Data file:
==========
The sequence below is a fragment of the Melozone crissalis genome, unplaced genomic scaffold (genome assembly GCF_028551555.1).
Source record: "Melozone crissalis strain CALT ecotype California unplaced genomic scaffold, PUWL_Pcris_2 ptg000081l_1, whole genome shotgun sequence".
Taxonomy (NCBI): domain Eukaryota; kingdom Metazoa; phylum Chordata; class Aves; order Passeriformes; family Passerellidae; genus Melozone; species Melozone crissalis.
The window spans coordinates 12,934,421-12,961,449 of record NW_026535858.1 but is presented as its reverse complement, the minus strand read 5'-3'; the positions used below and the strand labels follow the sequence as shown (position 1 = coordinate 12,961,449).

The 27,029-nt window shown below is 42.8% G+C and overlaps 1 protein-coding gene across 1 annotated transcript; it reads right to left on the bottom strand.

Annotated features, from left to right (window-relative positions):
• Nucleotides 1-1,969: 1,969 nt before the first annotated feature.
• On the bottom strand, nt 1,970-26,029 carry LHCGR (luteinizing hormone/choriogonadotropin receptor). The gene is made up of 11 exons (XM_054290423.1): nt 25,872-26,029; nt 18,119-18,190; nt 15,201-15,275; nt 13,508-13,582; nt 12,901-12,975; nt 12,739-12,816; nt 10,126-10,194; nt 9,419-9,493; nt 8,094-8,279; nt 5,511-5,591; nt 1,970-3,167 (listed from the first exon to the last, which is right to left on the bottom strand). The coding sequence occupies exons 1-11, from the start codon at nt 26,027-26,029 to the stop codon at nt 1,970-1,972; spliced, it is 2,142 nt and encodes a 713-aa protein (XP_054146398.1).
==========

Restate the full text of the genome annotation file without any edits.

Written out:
The sequence below is a fragment of the Melozone crissalis genome, unplaced genomic scaffold (genome assembly GCF_028551555.1).
Source record: "Melozone crissalis strain CALT ecotype California unplaced genomic scaffold, PUWL_Pcris_2 ptg000081l_1, whole genome shotgun sequence".
Taxonomy (NCBI): domain Eukaryota; kingdom Metazoa; phylum Chordata; class Aves; order Passeriformes; family Passerellidae; genus Melozone; species Melozone crissalis.
The window spans coordinates 12,934,421-12,961,449 of record NW_026535858.1 but is presented as its reverse complement, the minus strand read 5'-3'; the positions used below and the strand labels follow the sequence as shown (position 1 = coordinate 12,961,449).

The 27,029-nt window shown below is 42.8% G+C and overlaps 1 protein-coding gene across 1 annotated transcript; it reads right to left on the bottom strand.

Annotated features, from left to right (window-relative positions):
• Nucleotides 1-1,969: 1,969 nt before the first annotated feature.
• On the bottom strand, nt 1,970-26,029 carry LHCGR (luteinizing hormone/choriogonadotropin receptor). The gene is made up of 11 exons (XM_054290423.1): nt 25,872-26,029; nt 18,119-18,190; nt 15,201-15,275; nt 13,508-13,582; nt 12,901-12,975; nt 12,739-12,816; nt 10,126-10,194; nt 9,419-9,493; nt 8,094-8,279; nt 5,511-5,591; nt 1,970-3,167 (listed from the first exon to the last, which is right to left on the bottom strand). The coding sequence occupies exons 1-11, from the start codon at nt 26,027-26,029 to the stop codon at nt 1,970-1,972; spliced, it is 2,142 nt and encodes a 713-aa protein (XP_054146398.1).